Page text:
Brady appears to rule out lame-duck action on Trump tax cut

Brady appears to rule out lame-duck action on Trump tax cut
© Greg Nash

The chairman of the House tax-writing panel on Friday appeared to rule out taking action on President TrumpDonald John TrumpPompeo changes staff for Russia meeting after concerns raised about top negotiator's ties: report House unravels with rise of 'Les Enfants Terrible' Ben Carson: Trump is not a racist and his comments were not racist MORE's proposed middle-class tax cut until next year.

Rep. Kevin BradyKevin Patrick BradyLawmakers join Nats Park fundraiser for DC kids charity On The Money: Fed chief hints strongly at rate cut | Powell lays out 'serious concerns' over Facebook crypto project | Trump official to investigate French tech tax | Acosta defends Epstein deal Trump administration launches investigation into French plan for tax on tech giants MORE (R-Texas) said a 10-percent cut for middle-income Americans would be a priority for Republicans if they retain their majorities in Congress. 

"We expect to advance this in the new session of Congress if Republicans maintain control of the House and Senate," Brady, who leads the House Ways and Means Committee, said during an interview with CNBC

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The comments are an acknowledgment that lawmakers have all but decided not to take action on the tax plan in the lame-duck session of Congress, despite Trump's wishes.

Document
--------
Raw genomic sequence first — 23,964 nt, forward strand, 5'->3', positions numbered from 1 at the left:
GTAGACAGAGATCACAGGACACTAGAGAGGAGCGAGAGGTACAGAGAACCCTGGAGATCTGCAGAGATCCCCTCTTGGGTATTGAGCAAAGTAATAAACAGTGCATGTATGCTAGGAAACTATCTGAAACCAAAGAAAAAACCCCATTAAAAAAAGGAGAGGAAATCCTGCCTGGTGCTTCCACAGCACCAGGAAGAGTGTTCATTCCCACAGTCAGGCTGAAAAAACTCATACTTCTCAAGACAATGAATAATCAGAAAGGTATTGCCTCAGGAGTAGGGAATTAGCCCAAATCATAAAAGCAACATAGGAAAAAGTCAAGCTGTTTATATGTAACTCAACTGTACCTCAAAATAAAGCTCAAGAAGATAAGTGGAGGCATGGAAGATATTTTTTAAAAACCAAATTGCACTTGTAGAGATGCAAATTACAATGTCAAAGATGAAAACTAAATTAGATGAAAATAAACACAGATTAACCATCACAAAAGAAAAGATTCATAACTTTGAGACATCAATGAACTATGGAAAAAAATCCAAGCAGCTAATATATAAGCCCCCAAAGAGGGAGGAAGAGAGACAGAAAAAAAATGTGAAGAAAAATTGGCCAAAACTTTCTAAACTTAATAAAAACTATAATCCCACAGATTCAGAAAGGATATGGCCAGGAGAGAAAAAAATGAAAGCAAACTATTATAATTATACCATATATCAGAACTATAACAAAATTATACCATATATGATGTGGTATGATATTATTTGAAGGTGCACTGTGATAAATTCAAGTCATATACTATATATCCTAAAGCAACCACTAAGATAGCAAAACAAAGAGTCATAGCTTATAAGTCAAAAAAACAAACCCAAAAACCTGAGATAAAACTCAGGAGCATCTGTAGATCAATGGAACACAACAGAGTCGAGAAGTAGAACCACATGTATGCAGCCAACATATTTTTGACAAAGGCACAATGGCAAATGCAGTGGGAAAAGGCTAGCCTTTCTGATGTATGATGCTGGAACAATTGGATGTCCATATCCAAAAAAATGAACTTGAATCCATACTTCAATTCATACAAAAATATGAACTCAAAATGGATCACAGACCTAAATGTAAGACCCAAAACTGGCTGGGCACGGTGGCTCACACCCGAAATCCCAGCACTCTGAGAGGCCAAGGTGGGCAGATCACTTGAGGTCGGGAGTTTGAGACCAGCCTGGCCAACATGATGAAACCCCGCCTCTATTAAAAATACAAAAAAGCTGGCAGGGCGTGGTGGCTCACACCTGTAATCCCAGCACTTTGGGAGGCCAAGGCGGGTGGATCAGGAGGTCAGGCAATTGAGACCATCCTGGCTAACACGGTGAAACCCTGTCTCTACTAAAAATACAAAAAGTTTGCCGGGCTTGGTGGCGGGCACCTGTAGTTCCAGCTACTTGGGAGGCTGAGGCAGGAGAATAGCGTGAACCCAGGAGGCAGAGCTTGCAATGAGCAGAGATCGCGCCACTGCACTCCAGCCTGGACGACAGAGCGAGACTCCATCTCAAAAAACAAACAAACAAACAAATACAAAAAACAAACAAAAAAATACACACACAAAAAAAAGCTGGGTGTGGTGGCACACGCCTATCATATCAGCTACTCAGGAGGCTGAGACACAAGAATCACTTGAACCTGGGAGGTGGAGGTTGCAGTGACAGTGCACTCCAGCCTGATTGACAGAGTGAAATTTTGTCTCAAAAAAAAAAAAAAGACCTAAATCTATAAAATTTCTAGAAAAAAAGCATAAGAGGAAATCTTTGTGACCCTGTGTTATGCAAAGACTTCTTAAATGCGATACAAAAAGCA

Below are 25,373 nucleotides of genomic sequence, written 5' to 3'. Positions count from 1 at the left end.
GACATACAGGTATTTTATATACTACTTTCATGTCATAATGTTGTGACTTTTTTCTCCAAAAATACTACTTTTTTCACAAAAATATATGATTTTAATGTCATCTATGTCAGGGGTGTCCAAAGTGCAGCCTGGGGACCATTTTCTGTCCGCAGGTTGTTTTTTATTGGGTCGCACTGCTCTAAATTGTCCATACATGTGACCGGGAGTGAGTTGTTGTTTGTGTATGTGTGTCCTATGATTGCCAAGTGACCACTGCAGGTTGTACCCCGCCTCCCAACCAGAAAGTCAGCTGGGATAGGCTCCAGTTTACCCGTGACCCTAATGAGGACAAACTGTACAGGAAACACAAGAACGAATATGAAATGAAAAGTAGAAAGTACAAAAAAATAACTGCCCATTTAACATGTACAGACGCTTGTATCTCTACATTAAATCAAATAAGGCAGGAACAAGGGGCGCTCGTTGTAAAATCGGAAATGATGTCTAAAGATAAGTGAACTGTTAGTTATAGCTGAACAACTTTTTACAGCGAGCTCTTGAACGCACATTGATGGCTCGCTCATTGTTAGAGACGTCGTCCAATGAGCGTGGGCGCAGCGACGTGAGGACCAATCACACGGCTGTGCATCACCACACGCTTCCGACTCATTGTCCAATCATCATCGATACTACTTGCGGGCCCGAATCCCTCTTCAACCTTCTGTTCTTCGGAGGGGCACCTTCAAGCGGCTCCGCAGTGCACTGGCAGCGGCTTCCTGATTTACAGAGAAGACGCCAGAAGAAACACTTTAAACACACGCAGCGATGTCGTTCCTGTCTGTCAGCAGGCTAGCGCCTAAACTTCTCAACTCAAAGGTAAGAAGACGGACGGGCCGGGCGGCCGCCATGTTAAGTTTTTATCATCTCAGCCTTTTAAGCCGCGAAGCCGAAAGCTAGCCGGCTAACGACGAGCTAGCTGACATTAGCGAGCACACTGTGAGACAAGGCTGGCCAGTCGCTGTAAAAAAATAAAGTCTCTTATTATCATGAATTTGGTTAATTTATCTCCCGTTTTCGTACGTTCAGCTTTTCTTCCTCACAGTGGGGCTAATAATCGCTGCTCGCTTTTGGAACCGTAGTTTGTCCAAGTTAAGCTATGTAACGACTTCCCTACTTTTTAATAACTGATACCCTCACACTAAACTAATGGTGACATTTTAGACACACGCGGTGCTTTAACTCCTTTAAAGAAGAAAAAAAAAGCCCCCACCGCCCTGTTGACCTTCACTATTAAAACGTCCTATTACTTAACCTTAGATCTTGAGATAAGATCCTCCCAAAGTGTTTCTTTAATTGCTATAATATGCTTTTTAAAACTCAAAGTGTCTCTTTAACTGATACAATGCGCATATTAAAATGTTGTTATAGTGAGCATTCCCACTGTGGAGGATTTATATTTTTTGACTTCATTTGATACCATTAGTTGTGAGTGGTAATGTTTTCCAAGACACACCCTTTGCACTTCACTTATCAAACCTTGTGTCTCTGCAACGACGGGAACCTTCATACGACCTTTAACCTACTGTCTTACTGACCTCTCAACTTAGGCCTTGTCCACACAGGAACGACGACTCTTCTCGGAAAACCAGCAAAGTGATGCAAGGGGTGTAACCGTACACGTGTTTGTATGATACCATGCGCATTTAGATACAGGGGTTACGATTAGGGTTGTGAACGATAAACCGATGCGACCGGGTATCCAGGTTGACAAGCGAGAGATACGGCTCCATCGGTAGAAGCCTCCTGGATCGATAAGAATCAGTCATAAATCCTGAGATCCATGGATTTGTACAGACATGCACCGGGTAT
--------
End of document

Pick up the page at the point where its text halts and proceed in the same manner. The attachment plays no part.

When asked Monday about his tax plan, Trump told reporters that "we'll do the vote after the election." 

Trump's decision to float the middle-class tax cut last weekend at a campaign rally confused aides at the White House and on Capitol Hill, who appeared to be unaware of such a plan. 

But Brady said he has been working "closely" with Trump for "several months" on a plan to cut taxes for the middle-class. 

"I wish the media would call once in a while to ask about these things," he said. "So, yes, the president has been having these discussions. He’s really focused on the middle class. We’ve been working with the White House and with Treasury on some ideas of how best to do it."

Capitol Hill staff initially referred questions to the White House after Trump announced his plan. Brady's office on Tuesday announced it was on board, saying in a statement his committee would work with the White House on a 10-percent tax cut for the middle class.  

Trump's newest proposal is an apparent attempt to blunt criticism of the GOP tax law, which Democrats and others have said was too heavily dependent on corporate tax relief.  

The tax plan is Trump's top legislative achievement but has not boosted Republican prospects in the November midterm elections as much as the party hoped. 

White House aides, however, have sought to temper expectations for quick passage of a second round of tax cuts.

"It may not surface for a while. But that's his goal," Trump's top economic advisor, Larry Kudlow, told reporters this week